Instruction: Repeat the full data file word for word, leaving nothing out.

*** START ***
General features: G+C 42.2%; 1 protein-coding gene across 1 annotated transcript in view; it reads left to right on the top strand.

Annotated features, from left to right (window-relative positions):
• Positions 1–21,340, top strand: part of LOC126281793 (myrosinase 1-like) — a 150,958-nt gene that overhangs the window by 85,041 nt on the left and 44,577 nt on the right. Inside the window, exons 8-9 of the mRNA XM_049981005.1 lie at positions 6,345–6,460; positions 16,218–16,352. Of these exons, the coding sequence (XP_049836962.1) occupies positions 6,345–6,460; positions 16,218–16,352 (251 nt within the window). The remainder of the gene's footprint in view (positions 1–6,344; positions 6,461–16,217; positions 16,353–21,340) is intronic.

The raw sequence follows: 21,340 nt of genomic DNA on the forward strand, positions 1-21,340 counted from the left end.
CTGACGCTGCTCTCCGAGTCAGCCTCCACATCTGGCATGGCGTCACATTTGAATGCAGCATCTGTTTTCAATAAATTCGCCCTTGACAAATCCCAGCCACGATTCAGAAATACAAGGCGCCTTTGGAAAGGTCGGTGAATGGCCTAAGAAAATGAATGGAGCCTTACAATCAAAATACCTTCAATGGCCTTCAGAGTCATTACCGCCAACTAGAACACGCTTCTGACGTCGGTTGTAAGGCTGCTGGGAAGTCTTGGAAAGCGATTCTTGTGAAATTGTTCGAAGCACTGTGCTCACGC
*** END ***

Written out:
General features: G+C 42.2%; 1 protein-coding gene across 1 annotated transcript in view; it reads left to right on the top strand.

Annotated features, from left to right (window-relative positions):
• Positions 1–21,340, top strand: part of LOC126281793 (myrosinase 1-like) — a 150,958-nt gene that overhangs the window by 85,041 nt on the left and 44,577 nt on the right. Inside the window, exons 8-9 of the mRNA XM_049981005.1 lie at positions 6,345–6,460; positions 16,218–16,352. Of these exons, the coding sequence (XP_049836962.1) occupies positions 6,345–6,460; positions 16,218–16,352 (251 nt within the window). The remainder of the gene's footprint in view (positions 1–6,344; positions 6,461–16,217; positions 16,353–21,340) is intronic.

The raw sequence follows: 21,340 nt of genomic DNA on the forward strand, positions 1-21,340 counted from the left end.
CTGACGCTGCTCTCCGAGTCAGCCTCCACATCTGGCATGGCGTCACATTTGAATGCAGCATCTGTTTTCAATAAATTCGCCCTTGACAAATCCCAGCCACGATTCAGAAATACAAGGCGCCTTTGGAAAGGTCGGTGAATGGCCTAAGAAAATGAATGGAGCCTTACAATCAAAATACCTTCAATGGCCTTCAGAGTCATTACCGCCAACTAGAACACGCTTCTGACGTCGGTTGTAAGGCTGCTGGGAAGTCTTGGAAAGCGATTCTTGTGAAATTGTTCGAAGCACTGTGCTCACGC